Application Security for Mobile Devices1

Application Security for Mobile Devices1

Gabriele Costa (Istituto di Informatica e Telematica, Consiglio Nazionale delle Ricerche, Italy), Aliaksandr Lazouski (Istituto di Informatica e Telematica, Consiglio Nazionale delle Ricerche, Italy), Fabio Martinelli (Istituto di Informatica e Telematica, Consiglio Nazionale delle Ricerche, Italy) and Paolo Mori (Istituto di Informatica e Telematica, Consiglio Nazionale delle Ricerche, Italy)
DOI: 10.4018/978-1-60960-747-0.ch012
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In these last years, mobile devices, such as mobile phones or Personal Digital Assistants, became very popular among people. Moreover, mobile devices became also very powerful, and most of them are also able to execute applications, such as games, Internet browsers, e-mail clients, and so on. Hence, an adequate security support is required on these devices, to avoid that malicious applications damage the device or perform unauthorized accesses to personal data (such as the contact list). This chapter describes the approaches that have been proposed in scientific literature to guarantee the security of mobile devices.
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Nowadays, mobile devices, e.g. Smart Phones and Personal Digital Assistants (PDAs), are very common among people and a considerable part of the population owns at least one of them. For instance, if we query the Wolfram Alpha engine2 for the number of mobile phones in the European Union and we compare it with the overall EU population, we find that the 497 million EU citizens own about 605 million devices, that is, an average of more than 1.2 devices each.

Also, mobile devices are becoming increasingly powerful, and their capabilities are growing even more rapidly than personal computers' ones. Actually, many modern mobile phones are very powerful devices, with fast processors and high storage capacity. They have embedded cameras and typically very good connectivity capabilities, i.e. they are able to connect to the Internet through the mobile operator network, they are able to connect to wireless networks, and they can communicate directly with other devices through the Bluetooth interface. Some of them are also able to exploit the Global Positioning System (GPS) to determine their physical location. As an example, the Nokia E72 mobile phone embeds an ARM 11 600 MHz CPU, can host up to 16GB memory and it supports 802.11 b/g wireless network and 10.2Mbps HSDPA network.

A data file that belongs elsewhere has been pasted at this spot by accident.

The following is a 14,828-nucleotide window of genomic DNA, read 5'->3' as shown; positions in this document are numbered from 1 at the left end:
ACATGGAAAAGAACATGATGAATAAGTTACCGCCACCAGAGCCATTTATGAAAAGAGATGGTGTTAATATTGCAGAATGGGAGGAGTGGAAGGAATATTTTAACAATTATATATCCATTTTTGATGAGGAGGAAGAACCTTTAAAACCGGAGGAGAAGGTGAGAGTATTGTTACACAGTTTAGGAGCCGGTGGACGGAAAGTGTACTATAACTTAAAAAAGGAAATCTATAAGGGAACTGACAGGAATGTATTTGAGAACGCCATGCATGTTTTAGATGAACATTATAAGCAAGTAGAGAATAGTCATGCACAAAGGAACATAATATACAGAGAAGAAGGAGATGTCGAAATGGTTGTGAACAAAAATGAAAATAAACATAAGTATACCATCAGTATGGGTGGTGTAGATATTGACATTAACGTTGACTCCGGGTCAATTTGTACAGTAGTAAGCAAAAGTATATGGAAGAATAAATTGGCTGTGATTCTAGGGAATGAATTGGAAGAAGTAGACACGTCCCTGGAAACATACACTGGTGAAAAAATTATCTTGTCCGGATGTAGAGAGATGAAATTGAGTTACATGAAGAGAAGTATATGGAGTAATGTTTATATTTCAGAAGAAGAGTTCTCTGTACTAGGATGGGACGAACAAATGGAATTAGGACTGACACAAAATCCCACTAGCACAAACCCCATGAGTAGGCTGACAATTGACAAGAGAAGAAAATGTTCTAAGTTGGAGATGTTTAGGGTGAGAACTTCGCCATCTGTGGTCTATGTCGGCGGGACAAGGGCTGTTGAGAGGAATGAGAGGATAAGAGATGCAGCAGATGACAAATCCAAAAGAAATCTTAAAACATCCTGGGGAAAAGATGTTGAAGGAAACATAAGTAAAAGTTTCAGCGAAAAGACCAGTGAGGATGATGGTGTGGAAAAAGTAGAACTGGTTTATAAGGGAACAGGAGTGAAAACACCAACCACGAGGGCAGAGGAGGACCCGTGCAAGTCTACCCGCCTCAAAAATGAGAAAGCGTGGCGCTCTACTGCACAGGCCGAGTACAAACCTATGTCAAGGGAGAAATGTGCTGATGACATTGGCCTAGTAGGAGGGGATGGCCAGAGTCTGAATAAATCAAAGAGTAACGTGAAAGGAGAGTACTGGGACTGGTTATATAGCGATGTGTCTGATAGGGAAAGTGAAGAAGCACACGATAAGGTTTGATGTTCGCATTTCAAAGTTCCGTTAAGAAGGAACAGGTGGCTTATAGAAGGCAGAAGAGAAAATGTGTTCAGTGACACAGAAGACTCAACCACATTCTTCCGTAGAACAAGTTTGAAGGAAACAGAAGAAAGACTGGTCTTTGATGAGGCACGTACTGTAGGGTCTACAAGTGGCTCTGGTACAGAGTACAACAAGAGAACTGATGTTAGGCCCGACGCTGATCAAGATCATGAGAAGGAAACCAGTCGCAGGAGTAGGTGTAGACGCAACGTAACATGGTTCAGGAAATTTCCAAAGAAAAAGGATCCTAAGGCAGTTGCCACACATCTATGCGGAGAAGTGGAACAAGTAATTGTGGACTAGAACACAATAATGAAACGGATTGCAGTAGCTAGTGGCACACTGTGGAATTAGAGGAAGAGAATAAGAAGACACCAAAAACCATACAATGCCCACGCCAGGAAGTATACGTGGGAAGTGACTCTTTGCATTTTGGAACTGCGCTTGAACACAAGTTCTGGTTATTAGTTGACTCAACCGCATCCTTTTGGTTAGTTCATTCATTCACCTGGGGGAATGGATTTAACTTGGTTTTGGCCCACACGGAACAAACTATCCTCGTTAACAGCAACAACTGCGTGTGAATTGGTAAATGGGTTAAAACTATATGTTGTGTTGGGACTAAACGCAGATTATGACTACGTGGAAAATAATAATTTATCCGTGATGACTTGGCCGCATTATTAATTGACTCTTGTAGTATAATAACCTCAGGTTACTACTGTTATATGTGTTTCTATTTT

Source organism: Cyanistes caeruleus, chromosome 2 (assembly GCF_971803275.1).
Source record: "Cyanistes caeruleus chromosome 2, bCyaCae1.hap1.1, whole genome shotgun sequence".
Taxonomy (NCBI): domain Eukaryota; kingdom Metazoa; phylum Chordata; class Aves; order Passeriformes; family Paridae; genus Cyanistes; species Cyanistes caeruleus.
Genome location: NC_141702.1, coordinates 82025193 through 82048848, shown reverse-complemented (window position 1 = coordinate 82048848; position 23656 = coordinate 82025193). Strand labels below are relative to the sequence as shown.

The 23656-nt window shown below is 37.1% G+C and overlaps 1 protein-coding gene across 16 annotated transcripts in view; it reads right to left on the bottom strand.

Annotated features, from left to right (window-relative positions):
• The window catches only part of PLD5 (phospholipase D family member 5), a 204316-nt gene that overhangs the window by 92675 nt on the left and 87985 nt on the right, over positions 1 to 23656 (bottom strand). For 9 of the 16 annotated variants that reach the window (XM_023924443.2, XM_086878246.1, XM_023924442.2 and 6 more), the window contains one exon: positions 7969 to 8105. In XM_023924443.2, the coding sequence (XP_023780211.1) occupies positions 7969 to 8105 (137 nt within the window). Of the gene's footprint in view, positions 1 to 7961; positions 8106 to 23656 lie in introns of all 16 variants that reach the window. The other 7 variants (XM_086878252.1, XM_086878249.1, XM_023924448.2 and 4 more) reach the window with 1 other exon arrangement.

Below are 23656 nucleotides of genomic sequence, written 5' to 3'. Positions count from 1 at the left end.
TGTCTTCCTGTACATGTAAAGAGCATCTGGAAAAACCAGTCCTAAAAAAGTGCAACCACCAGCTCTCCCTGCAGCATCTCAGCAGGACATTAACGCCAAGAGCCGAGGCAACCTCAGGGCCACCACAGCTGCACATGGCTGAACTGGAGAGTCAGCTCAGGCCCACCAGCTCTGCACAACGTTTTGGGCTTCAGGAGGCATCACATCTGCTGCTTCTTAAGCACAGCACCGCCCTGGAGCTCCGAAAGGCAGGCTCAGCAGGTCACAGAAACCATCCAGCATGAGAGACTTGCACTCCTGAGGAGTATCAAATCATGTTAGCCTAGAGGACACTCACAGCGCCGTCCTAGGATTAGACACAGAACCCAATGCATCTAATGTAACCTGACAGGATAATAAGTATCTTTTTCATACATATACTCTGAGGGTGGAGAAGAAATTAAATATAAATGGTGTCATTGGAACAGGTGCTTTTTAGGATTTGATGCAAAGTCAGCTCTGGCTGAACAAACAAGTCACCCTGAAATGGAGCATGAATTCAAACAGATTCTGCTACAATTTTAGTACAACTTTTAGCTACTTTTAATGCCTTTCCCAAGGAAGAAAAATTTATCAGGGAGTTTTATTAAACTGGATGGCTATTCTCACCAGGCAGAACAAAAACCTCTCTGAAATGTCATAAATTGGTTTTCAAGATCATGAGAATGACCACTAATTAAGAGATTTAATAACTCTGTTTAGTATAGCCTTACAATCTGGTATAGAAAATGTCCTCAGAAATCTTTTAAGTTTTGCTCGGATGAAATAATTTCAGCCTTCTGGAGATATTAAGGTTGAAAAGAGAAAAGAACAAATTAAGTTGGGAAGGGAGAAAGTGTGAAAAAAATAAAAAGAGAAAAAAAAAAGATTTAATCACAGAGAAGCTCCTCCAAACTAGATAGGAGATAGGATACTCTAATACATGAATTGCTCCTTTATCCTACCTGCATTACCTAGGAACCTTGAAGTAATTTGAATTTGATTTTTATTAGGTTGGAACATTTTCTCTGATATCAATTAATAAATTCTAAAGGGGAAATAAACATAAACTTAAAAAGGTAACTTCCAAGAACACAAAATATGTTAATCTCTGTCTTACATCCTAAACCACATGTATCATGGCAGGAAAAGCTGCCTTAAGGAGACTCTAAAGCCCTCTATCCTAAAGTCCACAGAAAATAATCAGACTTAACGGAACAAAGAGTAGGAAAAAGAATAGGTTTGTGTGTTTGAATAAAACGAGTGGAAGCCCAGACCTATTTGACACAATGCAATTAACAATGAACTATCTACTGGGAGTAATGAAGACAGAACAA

Hence, most of the existing mobile devices are actually comparable to personal computers, and they are able to run applications, developed for their specific operating system or in Java Micro Edition (Java ME, a light version of Java for resource constrained devices), such as games, Internet browsers, e-mail clients, chat tools, document viewers and editors, multimedia players navigation tools, and so on.

Moreover, in the last years, the main telco operators started offering cheap and fast mobile broadband connections, and this increases the downloading of software for mobile devices and, consequently the offer for these applications. As an example, the Nokia OVI store3 and the Apple AppStore4 offer a very large number of applications that can be easily downloaded and installed on Nokia phones and on Apple devices.

However, this increased availability of applications for mobile devices introduces new threats, because these applications could perform some operations that are critical from the security point of view, such as connecting to the Internet, sending and receiving SMS/MMS messages, connecting to other devices through the Bluetooth interface, browsing the user's contact list, and many others. The attacks performed by malicious applications could be more dangerous if sensitive, personal data is stored on mobile devices (as it commonly happens). As an example, a malicious application could establish a network connection to a remote server and transfer to this server all the contacts or all the SMS messages stored in the mobile device.

Malicious software for mobile devices already appeared. As an example, in June 2004 the first virus for the Symbian operating system, called Caribe, was created. This virus exploited the Bluetooth interface for infecting other devices. In the same year, another virus, Duts, was created to infect devices with the Windows Mobile operating system. Many other viruses appeared from that moment on. An important point is that most of these viruses, to infect mobile phones, do not exploit any vulnerability of the systems; it is the user that confirms that the file including the virus can be downloaded and installed on the mobile device.

Hence, despite the growth of both the number of mobile devices and their capabilities, the security support currently available on mobile devices did not follow the same evolution. In fact, most of the mobile devices available on the market adopt a security model which simply relies on informal trust based assurances. For instance, Java ME applications, namely MIDlets, are assigned to a specific privilege class depending only on their provider. There are no other guarantees that downloaded applications will not damage the resources of mobile devices during execution. However, some new approaches have been recently proposed in the scientific literature to improve the security model of mobile devices, and this chapter surveys the most promising ones.

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